The radiators most commonly used in the USSR are made of cast iron and consist of interconnected two-channel core sections through which the heat-transfer agent (water or steam) circulates; the number of sections depends on the rated heating surface. Other types of cast-iron radiators used include single-channel radiators in the USSR and, in other countries, multichannel radiators, with up to nine channels in each section. Single or paired stamped steel radiators of the panel type, also called heating panels, are becoming popular; considerably less metal is consumed in their manufacture. Porcelain and ceramic radiators, which meet very high sanitary and health requirements, are sometimes used.


Radiator

 

a device for removing heat from the liquid that circulates through the cooling system of an internal-combustion engine. A radiator consists of a core (the cooling part), with upper and lower headers (reservoirs) and connecting pipes. Radiator cores may have several staggered rows of oval brass tubes, with cooling fins soldered to the tubes, or one row of flat brass tubes with fins soldered to them. The upper header has a filler neck with a leakproof cap containing a combined pressure and vacuum relief valve. There is a valve in the lower header for draining the coolant.

radiator

[′rād·ē‚ād·ər]
(acoustics)
A vibrating element of a transducer which radiates sound waves.
(electromagnetism)
The part of an antenna or transmission line that radiates electromagnetic waves either directly into space or against a reflector for focusing or directing.
A body that emits radiant energy.
(engineering)
Any of numerous devices, units, or surfaces that emit heat, mainly by radiation, to objects in the space in which they are installed.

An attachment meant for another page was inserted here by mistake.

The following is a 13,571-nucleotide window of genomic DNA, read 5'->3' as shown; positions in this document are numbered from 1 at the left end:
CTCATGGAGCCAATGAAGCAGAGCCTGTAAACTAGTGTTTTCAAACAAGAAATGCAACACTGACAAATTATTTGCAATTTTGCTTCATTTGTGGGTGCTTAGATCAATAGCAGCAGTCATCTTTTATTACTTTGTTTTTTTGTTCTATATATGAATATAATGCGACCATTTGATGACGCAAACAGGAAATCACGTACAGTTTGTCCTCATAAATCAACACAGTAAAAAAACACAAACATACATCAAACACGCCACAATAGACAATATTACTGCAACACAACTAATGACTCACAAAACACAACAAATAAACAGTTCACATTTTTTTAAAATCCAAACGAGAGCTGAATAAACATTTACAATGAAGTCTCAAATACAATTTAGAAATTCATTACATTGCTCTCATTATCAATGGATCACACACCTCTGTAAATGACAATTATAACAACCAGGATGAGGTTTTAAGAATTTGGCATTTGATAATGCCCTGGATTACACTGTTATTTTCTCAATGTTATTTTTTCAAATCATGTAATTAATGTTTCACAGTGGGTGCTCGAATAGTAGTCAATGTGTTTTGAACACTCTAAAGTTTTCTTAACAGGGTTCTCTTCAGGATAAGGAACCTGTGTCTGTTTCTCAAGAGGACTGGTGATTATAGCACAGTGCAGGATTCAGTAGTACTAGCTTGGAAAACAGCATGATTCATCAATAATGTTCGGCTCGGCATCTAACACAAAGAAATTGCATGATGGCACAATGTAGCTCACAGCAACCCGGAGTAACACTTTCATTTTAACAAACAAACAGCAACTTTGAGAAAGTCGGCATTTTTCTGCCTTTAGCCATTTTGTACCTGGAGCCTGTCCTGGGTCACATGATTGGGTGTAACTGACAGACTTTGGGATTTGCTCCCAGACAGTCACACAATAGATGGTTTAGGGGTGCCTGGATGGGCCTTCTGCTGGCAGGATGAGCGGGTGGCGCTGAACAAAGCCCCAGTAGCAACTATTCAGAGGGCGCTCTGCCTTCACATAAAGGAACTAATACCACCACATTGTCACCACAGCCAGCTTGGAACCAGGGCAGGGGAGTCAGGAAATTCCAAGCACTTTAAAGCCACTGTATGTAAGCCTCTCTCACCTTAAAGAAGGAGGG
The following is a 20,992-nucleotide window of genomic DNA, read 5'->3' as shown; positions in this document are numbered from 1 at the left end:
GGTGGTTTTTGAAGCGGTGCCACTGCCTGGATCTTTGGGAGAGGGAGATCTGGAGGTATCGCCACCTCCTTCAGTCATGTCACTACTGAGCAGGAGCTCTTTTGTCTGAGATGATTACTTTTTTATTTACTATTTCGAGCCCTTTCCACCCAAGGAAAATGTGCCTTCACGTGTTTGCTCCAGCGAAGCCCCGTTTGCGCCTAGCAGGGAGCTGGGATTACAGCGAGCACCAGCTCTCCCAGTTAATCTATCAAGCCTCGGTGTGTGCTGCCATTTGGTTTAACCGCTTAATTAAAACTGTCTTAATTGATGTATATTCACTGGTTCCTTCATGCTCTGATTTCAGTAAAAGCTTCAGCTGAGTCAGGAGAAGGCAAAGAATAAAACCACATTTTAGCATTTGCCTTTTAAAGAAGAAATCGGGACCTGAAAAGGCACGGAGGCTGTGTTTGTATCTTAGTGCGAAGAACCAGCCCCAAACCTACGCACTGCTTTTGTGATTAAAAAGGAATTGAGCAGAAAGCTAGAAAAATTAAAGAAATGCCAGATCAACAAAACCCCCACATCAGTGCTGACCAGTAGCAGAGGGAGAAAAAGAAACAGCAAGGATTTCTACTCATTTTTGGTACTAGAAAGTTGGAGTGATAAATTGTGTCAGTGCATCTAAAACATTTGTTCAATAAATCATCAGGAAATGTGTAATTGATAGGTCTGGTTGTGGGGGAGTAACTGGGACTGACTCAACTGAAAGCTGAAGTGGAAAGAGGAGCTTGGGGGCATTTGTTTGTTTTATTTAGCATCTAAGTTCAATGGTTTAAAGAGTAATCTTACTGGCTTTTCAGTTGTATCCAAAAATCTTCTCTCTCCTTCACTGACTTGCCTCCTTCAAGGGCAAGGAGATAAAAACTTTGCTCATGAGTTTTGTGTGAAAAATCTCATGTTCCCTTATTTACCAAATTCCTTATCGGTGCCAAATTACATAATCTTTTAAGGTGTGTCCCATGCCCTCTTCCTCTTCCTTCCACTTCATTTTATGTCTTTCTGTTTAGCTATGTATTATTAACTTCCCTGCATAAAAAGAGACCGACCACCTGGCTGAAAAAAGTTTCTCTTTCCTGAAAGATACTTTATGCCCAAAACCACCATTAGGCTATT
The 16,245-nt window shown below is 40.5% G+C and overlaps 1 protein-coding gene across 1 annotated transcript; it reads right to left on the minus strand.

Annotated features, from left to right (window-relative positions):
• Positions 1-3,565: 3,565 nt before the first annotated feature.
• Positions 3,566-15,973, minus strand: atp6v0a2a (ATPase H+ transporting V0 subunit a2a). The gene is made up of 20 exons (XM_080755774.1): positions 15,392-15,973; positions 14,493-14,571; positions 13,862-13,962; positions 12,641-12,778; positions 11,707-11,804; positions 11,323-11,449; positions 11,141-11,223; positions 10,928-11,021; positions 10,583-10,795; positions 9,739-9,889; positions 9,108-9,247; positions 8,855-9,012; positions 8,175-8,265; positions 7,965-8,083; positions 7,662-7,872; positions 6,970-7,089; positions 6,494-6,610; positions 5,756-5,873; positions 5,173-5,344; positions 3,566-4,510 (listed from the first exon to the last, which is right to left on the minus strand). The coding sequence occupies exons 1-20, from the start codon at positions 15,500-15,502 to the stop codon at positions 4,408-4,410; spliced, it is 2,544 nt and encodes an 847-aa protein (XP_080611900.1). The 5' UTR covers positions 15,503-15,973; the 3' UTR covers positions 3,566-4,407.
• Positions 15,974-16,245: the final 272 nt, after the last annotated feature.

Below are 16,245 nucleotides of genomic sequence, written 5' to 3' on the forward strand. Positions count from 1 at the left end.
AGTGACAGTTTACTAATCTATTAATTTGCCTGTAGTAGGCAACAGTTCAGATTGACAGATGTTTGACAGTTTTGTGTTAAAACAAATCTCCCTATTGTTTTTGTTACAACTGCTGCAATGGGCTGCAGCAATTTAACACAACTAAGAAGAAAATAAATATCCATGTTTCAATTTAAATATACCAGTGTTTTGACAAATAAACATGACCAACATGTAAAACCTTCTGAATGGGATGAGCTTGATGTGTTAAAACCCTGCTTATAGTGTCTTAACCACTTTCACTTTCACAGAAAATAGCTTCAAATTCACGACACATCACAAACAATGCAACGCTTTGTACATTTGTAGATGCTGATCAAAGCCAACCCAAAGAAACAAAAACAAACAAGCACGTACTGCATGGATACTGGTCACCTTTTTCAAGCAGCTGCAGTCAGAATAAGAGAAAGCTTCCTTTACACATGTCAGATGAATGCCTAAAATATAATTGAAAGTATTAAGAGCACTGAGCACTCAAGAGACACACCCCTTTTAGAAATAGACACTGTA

(physics)
In general, a body which emits particles or radiation in any form.
A body placed in a beam of ionizing radiation which, as a result, emits radiation of another kind.

Radiator

Any of numerous devices, units, or surfaces that emit heat, mainly by radiation, to objects in the space in which they are installed. Because their heating is usually radiant, radiators are of necessity exposed to view. They often also heat by conduction to the adjacent thermally circulated air.

Radiators are usually classified as cast-iron (or steel) or nonferrous. They may be directly fired by wood, coal, charcoal, oil, or gas (such as stoves, ranges, and unit space heaters). The heating medium may be steam, derived from a steam boiler, or hot water, derived from a water heater, circulated through the heat-emitting units.

Electric heating elements may be substituted for fluid heating elements in all types of radiators, convectors, and unit ventilators. See Hot-water heating system, Radiant heating, Steam heating

radiator

radiator
A heating unit usually exposed to view within the room or space to be heated; transfers heat by radiation to objects within visible range, and by conduction to the surrounding air, which in turn is circulated by natural convection; usually fed by steam or hot water.

radiator

radiatorclick for a larger image
Radiator.
i. The source of radiant energy. It could be a source of electromagnetic radiation such as a hostile radar or a radio transmitter.
ii. A heat exchanger, which dumps undesired heat into the atmosphere.

radiator

1. a device for heating a room, building, etc., consisting of a series of pipes through which hot water or steam passes
2. a device for cooling an internal-combustion engine, consisting of thin-walled tubes through which water passes. Heat is transferred from the water through the walls of the tubes to the airstream, which is created either by the motion of the vehicle or by a fan
3. Electronics the part of an aerial or transmission line that radiates electromagnetic waves
4. an electric space heater